What may happen next in Renault's 20-year alliance with Nissan

The arrest of Nissan's former chairman and failed merger talks with Fiat Chrysler have dented the partnership

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    The Renault-Nissan alliance employs around 350,000 people worldwide, but now there are questions over the sustainability of the two-decade-old partnership [File: Chris J. Ratcliffe/Bloomberg]
    The Renault-Nissan alliance employs around 350,000 people worldwide, but now there are questions over the sustainability of the two-decade-old partnership [File: Chris J. Ratcliffe/Bloomberg]

    Renault SA and Nissan Motor Co.'s two-decade partnership is hurtling toward a reckoning, their carmaking alliance shaken by the arrest of former chairman Carlos Ghosn in November and fruitless merger talks with Fiat Chrysler Automobiles NV.

    Forged in 1999 when Renault bought a stake in the struggling Japanese carmaker, the group - which now includes Mitsubishi Motors Corp. - employs more than 350,000 people worldwide. While the automakers aren't fully integrated, they share car platforms and factory assembly lines to produce more than 10 million vehicles per year.

    Ghosn, who was charged with financial crimes and is facing trial next year, had long sought to merge the companies in order to take on Toyota Motor Corp. and Volkswagen AG. Renault was poised to strengthen its hand just a couple weeks ago, when Fiat proposed a combination of the two European automakers. Instead, Nissan's reluctance to back further negotiations triggered the deal's collapse.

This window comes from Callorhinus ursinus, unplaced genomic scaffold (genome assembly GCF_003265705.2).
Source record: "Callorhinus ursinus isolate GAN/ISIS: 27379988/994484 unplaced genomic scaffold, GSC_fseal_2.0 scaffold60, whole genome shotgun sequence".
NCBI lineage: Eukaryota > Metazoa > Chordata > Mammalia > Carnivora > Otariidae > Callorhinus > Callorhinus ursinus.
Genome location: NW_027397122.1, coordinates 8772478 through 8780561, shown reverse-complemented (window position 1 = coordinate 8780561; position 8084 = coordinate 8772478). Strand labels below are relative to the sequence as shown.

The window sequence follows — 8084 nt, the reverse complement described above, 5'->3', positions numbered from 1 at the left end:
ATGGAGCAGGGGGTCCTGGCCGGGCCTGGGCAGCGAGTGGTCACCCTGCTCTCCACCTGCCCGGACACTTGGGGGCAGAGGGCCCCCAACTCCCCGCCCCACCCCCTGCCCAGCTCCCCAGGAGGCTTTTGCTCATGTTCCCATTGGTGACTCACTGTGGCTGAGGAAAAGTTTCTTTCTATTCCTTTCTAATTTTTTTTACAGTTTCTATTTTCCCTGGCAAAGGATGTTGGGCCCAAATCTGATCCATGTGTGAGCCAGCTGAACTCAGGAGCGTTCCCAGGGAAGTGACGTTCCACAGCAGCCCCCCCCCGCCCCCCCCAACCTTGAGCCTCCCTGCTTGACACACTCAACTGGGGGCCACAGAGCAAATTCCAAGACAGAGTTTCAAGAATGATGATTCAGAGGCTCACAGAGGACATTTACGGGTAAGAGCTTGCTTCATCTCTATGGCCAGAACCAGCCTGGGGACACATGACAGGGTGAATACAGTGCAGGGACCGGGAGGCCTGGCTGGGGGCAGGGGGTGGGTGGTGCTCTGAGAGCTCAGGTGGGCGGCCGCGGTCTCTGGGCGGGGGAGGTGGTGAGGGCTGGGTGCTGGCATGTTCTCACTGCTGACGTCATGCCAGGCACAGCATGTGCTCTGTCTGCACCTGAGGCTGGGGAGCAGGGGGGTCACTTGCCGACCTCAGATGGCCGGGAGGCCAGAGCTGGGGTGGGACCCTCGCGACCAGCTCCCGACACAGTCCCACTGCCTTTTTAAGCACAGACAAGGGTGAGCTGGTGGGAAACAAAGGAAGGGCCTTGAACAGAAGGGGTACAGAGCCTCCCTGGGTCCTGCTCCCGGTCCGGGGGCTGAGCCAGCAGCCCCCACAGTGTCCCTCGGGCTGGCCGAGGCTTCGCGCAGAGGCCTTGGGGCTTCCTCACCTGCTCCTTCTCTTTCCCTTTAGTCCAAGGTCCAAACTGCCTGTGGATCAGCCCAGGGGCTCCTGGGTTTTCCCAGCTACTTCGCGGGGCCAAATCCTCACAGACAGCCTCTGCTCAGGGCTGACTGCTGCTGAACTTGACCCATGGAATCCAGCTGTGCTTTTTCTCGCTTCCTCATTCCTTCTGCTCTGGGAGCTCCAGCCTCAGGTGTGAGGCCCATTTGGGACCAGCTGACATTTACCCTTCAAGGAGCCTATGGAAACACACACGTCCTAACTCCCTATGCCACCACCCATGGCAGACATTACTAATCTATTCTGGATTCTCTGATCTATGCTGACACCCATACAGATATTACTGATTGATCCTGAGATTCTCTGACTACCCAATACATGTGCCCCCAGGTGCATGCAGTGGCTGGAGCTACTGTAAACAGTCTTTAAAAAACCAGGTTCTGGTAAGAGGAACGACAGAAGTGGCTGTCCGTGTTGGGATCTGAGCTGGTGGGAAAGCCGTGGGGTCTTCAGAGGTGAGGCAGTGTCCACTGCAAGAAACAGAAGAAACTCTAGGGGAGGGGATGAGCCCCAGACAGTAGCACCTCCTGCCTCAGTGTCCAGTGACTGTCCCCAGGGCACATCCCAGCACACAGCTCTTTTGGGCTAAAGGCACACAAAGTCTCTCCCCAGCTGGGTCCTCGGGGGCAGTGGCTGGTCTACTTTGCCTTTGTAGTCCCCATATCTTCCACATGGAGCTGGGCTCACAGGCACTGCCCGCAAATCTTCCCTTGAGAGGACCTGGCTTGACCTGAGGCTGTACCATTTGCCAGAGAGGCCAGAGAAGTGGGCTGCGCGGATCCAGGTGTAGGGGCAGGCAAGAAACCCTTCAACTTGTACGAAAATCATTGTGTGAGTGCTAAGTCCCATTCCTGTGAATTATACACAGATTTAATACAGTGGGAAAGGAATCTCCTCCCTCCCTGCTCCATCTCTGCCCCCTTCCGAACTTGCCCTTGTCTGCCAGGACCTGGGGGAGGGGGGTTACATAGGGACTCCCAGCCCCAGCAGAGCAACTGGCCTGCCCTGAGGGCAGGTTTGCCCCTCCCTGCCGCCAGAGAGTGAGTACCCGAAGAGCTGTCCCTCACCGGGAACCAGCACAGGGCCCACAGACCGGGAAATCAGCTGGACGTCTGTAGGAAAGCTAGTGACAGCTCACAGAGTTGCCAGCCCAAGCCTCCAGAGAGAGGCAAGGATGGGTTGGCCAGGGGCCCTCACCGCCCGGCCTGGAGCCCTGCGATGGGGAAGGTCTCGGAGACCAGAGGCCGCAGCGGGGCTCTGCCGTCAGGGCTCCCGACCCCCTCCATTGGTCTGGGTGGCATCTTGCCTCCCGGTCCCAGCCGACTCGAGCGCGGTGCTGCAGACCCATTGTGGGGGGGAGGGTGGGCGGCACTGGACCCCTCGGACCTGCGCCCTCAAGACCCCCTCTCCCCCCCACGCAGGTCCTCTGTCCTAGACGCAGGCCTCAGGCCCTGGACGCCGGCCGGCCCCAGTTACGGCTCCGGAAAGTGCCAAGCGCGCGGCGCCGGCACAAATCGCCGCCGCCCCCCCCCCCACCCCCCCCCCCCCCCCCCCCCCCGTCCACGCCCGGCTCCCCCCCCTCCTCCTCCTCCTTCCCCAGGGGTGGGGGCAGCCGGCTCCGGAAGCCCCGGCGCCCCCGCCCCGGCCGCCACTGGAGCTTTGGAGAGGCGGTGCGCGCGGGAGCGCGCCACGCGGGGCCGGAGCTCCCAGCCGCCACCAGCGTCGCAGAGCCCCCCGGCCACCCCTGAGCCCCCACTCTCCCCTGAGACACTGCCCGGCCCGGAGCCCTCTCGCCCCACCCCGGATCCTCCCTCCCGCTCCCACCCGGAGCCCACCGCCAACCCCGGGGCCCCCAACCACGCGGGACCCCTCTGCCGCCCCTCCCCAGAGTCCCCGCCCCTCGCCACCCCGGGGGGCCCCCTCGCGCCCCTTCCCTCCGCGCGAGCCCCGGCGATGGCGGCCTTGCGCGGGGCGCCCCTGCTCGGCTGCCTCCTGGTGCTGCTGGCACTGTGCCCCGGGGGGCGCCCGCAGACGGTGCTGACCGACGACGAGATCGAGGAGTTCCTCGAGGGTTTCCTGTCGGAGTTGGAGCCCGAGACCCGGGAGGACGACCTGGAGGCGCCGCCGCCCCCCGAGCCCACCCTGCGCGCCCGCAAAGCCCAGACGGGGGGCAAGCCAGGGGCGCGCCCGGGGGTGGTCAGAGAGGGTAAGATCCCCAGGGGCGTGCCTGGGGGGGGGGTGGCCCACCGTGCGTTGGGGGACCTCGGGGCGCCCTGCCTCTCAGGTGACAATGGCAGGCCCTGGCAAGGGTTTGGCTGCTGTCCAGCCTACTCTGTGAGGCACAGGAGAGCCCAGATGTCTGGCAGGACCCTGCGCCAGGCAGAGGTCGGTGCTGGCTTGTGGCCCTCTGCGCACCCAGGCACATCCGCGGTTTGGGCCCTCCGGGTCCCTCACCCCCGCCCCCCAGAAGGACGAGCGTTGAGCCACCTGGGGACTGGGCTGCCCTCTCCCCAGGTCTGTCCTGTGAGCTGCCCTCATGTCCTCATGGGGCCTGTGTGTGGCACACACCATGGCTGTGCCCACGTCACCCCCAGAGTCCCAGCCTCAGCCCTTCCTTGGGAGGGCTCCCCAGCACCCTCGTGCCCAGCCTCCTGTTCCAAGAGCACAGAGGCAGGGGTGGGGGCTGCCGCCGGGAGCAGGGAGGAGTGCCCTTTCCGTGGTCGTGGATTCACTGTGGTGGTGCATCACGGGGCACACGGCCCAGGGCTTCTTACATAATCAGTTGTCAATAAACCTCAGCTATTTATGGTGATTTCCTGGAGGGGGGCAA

Now, Nissan Chief Executive Officer Hiroto Saikawa is seeking to calm tensions after Renault Chairman Jean-Dominique Senard threatened in a letter to block critical board appointments at Nissan's shareholders' meeting on June 25. The letter could become a bargaining chip for Nissan to extract concessions from Renault, as well.

    "They are back to the starting point," said Koji Endo, an analyst at SBI Securities Co.

    Going forward, here are the potential scenarios for the automakers:

    Keeping the Status Quo

    The most probable outcome is that things will muddle along, with Nissan unable to gain more independence from Renault while remaining under the yoke of the French automaker's 43% stakeholding in the Yokohama-based company.

    "It will be difficult for them to split up," said Takeshi Miyao, an analyst at Carnorama in Tokyo.

    Nissan probably will continue to push for the right to be able to leverage its 15% stake in Renault, which currently carries no voting rights. One step that could help ease tensions is for Renault to grant one of Nissan's main wishes by selling down its stake or restoring its voting rights. Another contention point is the alliance agreement that gives Renault the right to appoint Nissan's chairman and chief financial officer.

    Any of these points could turn into concessions that Nissan could demand in exchange for granting Renault more say in the makeup of its board, as outlined in Senard's letter.

    It's also doubtful whether combining the companies under a single entity would add benefits of scale because they already share purchasing and development costs. The partnership saved as much as 5.7 billion euros ($6.4 billion) from their manufacturing, purchasing and engineering costs in the 2017 financial year, according to the companies' estimate.

    Given Nissan's top priority to boost its profitability, keeping product launches on track is key. Nissan is planning to spend 47 billion yen ($433 million) during the next three years to refresh all core models and introduce 20-plus new ones.

    "It's better for Nissan to work with Renault," Endo said. "Billions of yen will be blown so it's better for Nissan to maintain the relationship."